ICAO's Worldwide Air Transport Conference (Montreal, 1994), which examined the present and future regulation of international air transport, recommended that ICAO proceed with studies and develop recommendations on a number of important issues, including the development and refinement of a "safety net" arrangement, along with preventative measures to ensure safe and orderly development of international air transport.
ICAO's Air Transport Regulation Panel produced the following introductory explanatory note and recommendation, which were approved by the Council on 30 May 1997 for the guidance of and optional use by States:
The Conference had found the proposed "safety net" inadequate to ensure effective and sustained participation of all States in international air transport. The Panel therefore focused its efforts on developing participation measures which would exhibit some or all of the following characteristics:
- provide fair and equal opportunities for greater market access for air carriers;
- offer carriers equal opportunities while permitting levels of service among carriers to become and remain unequal, with service levels determined at least in part by traveller preference (i.e. competitive forces); and
- establish or maintain a floor level of participation for each State. (Each State will, in effect, define its minimum level of participation with each partner based on the degree of liberalization that it will accept, as well as number and type of participation measures and the types of regulatory controls it negotiates in the respective agreement.)
THE PANEL RECOMMENDS:
- that States which are moving toward the liberalization of international air services should consider using measures to ensure effective and sustained participation in international air transport; the following being an indicative list of potential measures:
- capacity - sharing capacity in terms of equal opportunity, to include matching a greater capacity of a competing airline or airlines; progressively allowing the traditional 50/50 exercise of capacity shares up to, for example, 70/30, in stages; allowing mutually agreed incremental capacity increases; using load factor or other general market criteria to trigger automatic increases in capacity; applying a system whereby an airline offering greater capacity may only increase this capacity by the same amount as an airline offering lesser capacity; allowing all-cargo capacity to be operated on the basis of forecasts of demand; setting seasonal capacity according to market forecasts and reassessing the appropriateness of the capacity so established after the fact based on the experience of the air carriers; allowing airlines to shift capacity between passenger and cargo operations; providing for exceptions to agreed capacity limits for new aircraft introduction and for seasonal service; treating codesharing differently than own-aircraft flights for purposes of capacity;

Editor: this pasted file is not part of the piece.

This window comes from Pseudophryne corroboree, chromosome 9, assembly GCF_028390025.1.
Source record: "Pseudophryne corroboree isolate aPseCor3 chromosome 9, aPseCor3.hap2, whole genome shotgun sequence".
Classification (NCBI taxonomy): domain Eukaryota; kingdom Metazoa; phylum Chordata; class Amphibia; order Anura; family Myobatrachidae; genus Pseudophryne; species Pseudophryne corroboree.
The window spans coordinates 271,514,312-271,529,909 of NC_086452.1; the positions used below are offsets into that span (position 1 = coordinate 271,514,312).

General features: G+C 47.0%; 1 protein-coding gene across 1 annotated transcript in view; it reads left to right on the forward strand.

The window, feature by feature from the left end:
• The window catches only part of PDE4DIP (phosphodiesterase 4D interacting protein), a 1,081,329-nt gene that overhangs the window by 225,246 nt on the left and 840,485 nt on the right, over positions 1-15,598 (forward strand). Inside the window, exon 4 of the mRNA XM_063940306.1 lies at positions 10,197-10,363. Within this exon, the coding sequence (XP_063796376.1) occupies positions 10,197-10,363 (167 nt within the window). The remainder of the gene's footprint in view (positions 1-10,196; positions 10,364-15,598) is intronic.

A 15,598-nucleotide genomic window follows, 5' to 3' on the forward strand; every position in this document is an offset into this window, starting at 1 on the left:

- tariffs - implementing flexible tariff systems to enhance fair and effective competition by allowing air carriers to respond to air transport markets; allowing tariff flexibility within pricing zones (recognizing that implementation is complicated); moving in stages from dual approval, to country of origin, to dual disapproval concepts; not regulating certain tariffs, such as cargo rates, non-scheduled (charter), premium and certain discount fares; allowing a fixed variation in fare levels;
- market access - increasing the number of airlines designated; moving from single to multiple designation; granting of multilateral 3rd, 4th and 5th freedom traffic rights in a regional arrangement; using forms of market access such as codesharing, alliances, wet-leasing of aircraft; providing a "head start" with respect to certain critical traffic points when market access restrictions are removed; having a protected start-up period for new entry; applying aircraft size restrictions only to regional services; allowing unilateral operation of airlines of foreign countries without any operation by national air carrier(s); removing restrictions on regional services; excluding cargo rights from all restrictions;
- other - facilitating nonscheduled flights for inbound tourists (subject to the national regulations of the receiving State); permitting non-reciprocal, extra-bilateral service (including cabotage and 5th freedom) to underserved cities or on underserved routes; phasing in more flexible regulation in key commercial areas in a coordinated fashion; assessing the economic results of bilateral agreements on a quantitative basis in view of market circumstances to enhance cooperation such as alliances between and among airlines serving the territory; and waiving the usual bilateral ownership and control provisions; and
- that ICAO should, drawing on the experience of States, keep the list of participation measures current and analyze, where possible, examples of their use by States.